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Inequality in schools threatens US prosperity


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#31    Sir Wearer of Hats

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Posted 27 February 2013 - 06:08 AM

View PostDetective Mystery 2013, on 27 February 2013 - 05:01 AM, said:

Let's do an experiment. List the test scores of the least-funded school and the most-funded school in the USA. You might be surprised by the results. Maybe money isn't the answer to the problem.
Lets do an experiment that'll give you something worthwhile to consider - lets look at the classroom conditions (including resourcing and "extra-curricular" activities and material) of the lowest and highest funded schools. Maybe money's not the solution to SCORES but it's the damn solution to CONDITIONS.

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#32    Lilly

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Posted 27 February 2013 - 11:12 AM

Kids from the poorest areas generally have less community and family resources (as well as school resources). Seems rather obvious that any child growing up in such an environment already has a disadvantage, add to that school conditions that are sub-par...recipe for learning problems IMO.

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#33    Detective Mystery 2014

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Posted 28 February 2013 - 03:32 AM

View PostWearer of Hats, on 27 February 2013 - 06:08 AM, said:

Lets do an experiment that'll give you something worthwhile to consider - lets look at the classroom conditions (including resourcing and "extra-curricular" activities and material) of the lowest and highest funded schools. Maybe money's not the solution to SCORES but it's the damn solution to CONDITIONS.

I'll be more specific. Washington (our capital) schools get much more aid than Iowa schools. They once were the most aided and least aided schools in the country, respectively. Now, compare their scores in all academic categories.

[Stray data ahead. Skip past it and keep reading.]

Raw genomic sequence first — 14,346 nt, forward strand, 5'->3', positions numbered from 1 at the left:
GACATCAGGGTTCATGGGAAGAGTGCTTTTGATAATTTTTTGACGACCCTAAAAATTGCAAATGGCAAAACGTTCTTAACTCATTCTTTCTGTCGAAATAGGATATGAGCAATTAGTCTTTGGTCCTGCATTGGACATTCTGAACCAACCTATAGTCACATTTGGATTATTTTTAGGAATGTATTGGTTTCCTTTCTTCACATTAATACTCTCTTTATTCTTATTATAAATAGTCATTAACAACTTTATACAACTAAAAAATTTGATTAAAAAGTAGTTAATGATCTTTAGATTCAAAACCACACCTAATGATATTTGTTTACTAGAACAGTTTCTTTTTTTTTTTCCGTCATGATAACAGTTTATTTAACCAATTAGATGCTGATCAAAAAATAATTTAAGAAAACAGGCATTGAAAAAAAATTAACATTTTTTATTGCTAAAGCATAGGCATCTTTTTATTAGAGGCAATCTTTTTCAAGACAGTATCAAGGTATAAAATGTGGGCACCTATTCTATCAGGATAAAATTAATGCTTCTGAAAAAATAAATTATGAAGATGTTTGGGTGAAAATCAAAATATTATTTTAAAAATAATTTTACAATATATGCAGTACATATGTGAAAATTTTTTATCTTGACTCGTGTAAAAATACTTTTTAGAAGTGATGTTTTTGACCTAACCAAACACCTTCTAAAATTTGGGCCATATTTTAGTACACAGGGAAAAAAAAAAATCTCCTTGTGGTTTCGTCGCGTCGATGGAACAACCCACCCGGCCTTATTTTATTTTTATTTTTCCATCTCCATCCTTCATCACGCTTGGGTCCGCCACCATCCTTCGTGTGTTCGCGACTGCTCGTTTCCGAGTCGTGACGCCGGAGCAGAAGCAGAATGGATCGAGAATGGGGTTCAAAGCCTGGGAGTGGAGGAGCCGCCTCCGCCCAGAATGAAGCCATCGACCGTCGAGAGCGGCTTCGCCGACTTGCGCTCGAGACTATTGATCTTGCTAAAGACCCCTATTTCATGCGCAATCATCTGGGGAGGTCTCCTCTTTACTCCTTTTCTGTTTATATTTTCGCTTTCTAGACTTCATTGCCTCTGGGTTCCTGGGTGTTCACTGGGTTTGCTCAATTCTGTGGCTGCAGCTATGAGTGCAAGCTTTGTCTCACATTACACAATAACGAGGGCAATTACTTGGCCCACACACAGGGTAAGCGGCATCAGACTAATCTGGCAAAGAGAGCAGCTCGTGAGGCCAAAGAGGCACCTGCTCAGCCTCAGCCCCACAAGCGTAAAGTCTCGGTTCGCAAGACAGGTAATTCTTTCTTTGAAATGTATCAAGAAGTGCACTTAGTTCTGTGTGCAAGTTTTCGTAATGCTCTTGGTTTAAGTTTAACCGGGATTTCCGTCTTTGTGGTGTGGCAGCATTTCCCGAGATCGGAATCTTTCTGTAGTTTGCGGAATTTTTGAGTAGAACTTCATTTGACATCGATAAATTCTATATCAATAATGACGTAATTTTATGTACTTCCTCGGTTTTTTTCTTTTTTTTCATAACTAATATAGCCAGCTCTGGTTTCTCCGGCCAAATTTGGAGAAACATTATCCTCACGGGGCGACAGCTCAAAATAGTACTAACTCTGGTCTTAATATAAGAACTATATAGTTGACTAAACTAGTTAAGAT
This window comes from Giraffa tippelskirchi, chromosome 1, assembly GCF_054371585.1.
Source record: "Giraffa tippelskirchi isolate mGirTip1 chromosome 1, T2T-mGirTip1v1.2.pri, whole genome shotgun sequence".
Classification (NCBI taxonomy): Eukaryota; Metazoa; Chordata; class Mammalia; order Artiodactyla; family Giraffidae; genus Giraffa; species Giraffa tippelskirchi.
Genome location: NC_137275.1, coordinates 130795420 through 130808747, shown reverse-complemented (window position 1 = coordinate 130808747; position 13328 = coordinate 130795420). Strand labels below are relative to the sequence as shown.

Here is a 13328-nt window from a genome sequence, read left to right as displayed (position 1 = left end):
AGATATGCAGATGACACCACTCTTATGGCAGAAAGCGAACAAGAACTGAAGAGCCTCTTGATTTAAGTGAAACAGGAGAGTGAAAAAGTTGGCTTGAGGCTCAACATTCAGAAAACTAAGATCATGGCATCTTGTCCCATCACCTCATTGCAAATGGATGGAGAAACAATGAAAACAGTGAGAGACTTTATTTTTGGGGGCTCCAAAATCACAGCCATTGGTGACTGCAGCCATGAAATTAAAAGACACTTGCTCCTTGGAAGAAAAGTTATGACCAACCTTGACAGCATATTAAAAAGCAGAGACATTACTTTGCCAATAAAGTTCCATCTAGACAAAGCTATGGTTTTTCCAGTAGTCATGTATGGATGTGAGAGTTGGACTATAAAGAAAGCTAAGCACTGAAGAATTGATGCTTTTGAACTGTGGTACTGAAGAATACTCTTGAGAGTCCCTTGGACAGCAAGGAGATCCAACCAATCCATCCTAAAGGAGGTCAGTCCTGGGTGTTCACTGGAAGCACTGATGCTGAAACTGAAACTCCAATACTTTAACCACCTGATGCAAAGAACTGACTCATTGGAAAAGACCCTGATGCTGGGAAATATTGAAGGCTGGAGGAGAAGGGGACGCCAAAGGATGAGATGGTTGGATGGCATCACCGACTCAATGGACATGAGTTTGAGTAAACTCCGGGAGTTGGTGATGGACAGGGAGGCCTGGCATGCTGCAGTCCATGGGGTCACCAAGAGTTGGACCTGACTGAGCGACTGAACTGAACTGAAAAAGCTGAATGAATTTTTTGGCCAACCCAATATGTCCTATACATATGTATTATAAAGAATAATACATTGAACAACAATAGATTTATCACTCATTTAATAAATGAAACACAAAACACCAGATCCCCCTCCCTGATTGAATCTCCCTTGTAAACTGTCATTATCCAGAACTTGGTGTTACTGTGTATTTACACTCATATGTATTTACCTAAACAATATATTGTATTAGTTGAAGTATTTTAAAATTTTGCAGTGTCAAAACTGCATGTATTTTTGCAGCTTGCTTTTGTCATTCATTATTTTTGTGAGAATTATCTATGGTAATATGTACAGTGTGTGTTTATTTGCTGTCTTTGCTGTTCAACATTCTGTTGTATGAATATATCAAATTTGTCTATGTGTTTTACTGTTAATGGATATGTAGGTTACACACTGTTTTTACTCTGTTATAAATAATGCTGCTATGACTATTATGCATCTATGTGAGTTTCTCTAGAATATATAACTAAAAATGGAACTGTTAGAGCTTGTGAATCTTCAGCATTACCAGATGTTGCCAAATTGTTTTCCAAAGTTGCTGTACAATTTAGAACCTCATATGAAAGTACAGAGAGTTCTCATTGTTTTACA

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#34    Sir Wearer of Hats

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Posted 28 February 2013 - 04:21 AM

I'll be more specific.
I abhor standardised testing, all it leads to is teaching to the test.
I abhor linking financing to test scores, it disadvantages schools.
The problem is the obsesseion with scores and how they look on a spreadsheet.

the solution is giving schools enough money to not have leaky roofs, enough computers for the class, books, carpet, ideally a digital whiteboard (they're dirt cheap when you buy in bulk, and they're an amazing teaching tool), teachers paaid a good enough wage that they enjoy going to wrk (a grumpy teacher makes for an atmosphere of discontent in the classroom, the more discontented the less work done, the lower the achievement).

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#35    Uncle Sam

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Posted 28 February 2013 - 07:32 PM

Minorities are pretty much given free rides based on guilt. Most minorities I run into are extremely lazy, wants to live a gangster style, and they are using the race card to get away with anything. They don't aspire to rise up and become something, because they are used to living on social security welfare. There are some I see who is struggle to make something of themselves, these the types of people I rather hang with. It is not racist, I have no respect for someone who doesn't want to better himself, who will use degrading terms to get what they want, and rely on everyone else to keep them going.


View PostJinxdom, on 26 February 2013 - 07:52 AM, said:

Easiest fix would be to treat problem areas in to basically Job Corps. Where you get paid depending on an individuals success. Which is gasp a federal program and works very well for that problem demographic. I'd take money out of the defense budget to pay for it =D

You get fed housed and taught then rewarded for your success. If you screw up you are out. Most often prison because let's face it most of the students who went there were basically one step away from prison already. It could easily be reworked for a k - 12 program for lower income areas.

I went to job corps, because it was the only option left to get high school diploma. My parents moved around lots, so I lost tons of schooling time because of. Basically chose that options to get my high school diploma and degree in a certain course, since it was uncertain if I would get moved again or not.

Edited by Uncle Sam, 28 February 2013 - 07:37 PM.

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#36    Jinxdom

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Posted 28 February 2013 - 07:59 PM

I knew there was a reason I liked you. A Job Corps like school would solve the problem for the worst off areas though.


#37    Detective Mystery 2014

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Posted 01 March 2013 - 04:03 AM

View PostWearer of Hats, on 28 February 2013 - 04:21 AM, said:

I'll be more specific.
I abhor standardised testing, all it leads to is teaching to the test.
I abhor linking financing to test scores, it disadvantages schools.